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ARS Home » Research » Publications at this Location » Publication #113223


item Delwiche, Stephen - Steve

Submitted to: Cereal Chemistry
Publication Type: Peer Reviewed Journal
Publication Acceptance Date: 11/13/2000
Publication Date: 3/1/2001
Citation: N/A

Interpretive Summary: Recent advances in the understanding of the fundamental physical properties of wheat and its mode of breakage during milling have shown that considerable variation occurs in the mechanical strength of endosperm from different varieties and from different kernels of the same variety. It has further been demonstrated that the properties of a bulk sample can be predicted from those of individual kernels within the sample. In the laboratory of one of the authors, fundamental measures of the compressive strength properties (such as maximum stress before crumbling or break, the energy input to maximum stress, and the slope of the stress vs. displacement loading response) were recently performed. Although this probably represents the best description of physical strength of wheat endosperm, and hence is useful to the understanding of milling operations, the procedure is very laborious and time consuming. The current study examines the statistical relationships between the abovementioned fundamental strength properties and the readings that can be obtained from a commercial mechanically-based device that records the resistive force to crushing of individual kernels. The results indicate that by use of three terms from the commercial device, strength properties can be estimated with very good accuracy. This could open the way to novel means of characterizing wheat milling quality for grain segregation and mill intake.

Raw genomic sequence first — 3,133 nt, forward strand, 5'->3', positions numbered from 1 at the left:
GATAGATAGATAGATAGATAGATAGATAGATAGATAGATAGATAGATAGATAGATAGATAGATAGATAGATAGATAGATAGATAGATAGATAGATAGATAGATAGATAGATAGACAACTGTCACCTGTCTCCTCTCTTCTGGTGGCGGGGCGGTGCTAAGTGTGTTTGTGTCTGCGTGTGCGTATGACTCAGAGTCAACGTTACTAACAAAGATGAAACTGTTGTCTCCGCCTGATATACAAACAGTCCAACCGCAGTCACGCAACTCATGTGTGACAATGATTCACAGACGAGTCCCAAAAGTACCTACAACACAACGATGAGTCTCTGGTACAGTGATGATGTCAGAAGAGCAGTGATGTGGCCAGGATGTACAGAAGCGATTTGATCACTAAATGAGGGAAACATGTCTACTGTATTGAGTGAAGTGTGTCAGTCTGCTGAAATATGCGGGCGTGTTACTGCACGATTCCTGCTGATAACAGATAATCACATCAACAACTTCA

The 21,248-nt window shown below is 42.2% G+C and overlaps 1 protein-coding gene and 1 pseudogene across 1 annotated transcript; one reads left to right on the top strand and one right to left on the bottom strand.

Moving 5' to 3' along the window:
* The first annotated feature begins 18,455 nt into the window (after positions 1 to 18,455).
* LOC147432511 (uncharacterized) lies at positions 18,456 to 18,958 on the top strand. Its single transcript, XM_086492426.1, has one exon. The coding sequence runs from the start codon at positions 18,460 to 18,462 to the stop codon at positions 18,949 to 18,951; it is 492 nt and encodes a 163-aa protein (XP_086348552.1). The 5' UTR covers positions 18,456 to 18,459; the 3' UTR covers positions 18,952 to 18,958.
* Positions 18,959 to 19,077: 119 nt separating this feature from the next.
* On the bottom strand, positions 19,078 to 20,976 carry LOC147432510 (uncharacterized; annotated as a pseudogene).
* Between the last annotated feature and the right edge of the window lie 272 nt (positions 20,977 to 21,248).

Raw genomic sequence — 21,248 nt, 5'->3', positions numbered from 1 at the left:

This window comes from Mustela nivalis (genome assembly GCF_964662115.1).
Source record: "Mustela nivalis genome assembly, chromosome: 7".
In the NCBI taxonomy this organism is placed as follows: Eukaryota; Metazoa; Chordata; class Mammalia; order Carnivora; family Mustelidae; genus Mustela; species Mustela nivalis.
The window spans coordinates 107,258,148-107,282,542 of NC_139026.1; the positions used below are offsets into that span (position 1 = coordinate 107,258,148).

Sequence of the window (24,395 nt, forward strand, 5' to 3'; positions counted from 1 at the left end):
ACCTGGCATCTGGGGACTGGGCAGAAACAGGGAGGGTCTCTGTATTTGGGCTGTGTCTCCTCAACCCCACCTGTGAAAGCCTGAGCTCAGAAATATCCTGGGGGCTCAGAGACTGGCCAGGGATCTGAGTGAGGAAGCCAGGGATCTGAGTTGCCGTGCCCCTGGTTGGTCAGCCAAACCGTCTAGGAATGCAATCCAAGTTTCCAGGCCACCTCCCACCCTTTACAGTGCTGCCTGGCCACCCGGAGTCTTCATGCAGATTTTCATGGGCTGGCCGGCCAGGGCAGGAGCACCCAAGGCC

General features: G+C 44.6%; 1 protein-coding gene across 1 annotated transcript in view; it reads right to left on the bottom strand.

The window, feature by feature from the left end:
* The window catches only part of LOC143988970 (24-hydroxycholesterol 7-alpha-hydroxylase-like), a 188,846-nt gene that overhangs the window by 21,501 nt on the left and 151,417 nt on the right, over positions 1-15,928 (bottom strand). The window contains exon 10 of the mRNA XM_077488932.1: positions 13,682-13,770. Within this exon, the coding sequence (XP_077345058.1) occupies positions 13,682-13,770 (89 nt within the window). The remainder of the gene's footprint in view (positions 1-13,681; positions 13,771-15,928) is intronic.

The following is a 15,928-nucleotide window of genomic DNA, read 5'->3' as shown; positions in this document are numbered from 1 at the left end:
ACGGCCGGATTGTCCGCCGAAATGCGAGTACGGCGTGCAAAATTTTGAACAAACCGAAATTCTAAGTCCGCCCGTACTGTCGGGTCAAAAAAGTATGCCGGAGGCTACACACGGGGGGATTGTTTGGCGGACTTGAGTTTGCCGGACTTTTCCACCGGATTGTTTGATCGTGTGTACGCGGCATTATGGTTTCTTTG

Technical Abstract: A study was conducted to better understand the relationship between hardness of wheat and the compressive strength properties of wheat endosperm. Wheat kernels from the National Institute of Standards and Technology's Reference Material No. 8441 were characterized for physical strength by uniaxial compression and by a specialized commercial wheat hardness measurement instrument, known as the Single-Kernel Wheat Characterization System (SKCS). Compressive strength measurements (maximum stress, work to maximum stress, and modulus of elasticity) were performed on machined endosperm specimens. All possible one, two, and three term equations involving the SKCS measurements, kernel weight, peak force, area of the crush force profile, and an exponential constant term from the generalized Gompertz function (used to describe the distribution of force readings collected during the crushing of a kernel), were examined for their ability to predict each compressive strength property. Three terms (weight, area, and the Gompertz function constant) were sufficient to predict any of the compressive strength properties (R >= 0.94). The Gompertz function term B, from the expression Y = A**(B**X), had the strongest effect in the prediction of compressive strength but the inclusion of kernel weight was necessary to correct for the effect of weight on the SKCS crush force profile. These results indicate that the SKCS may provide a simpler, practical method for estimating wheat endosperm compressive strength than mechanical testing of machined endosperm specimens which is difficult and time consuming.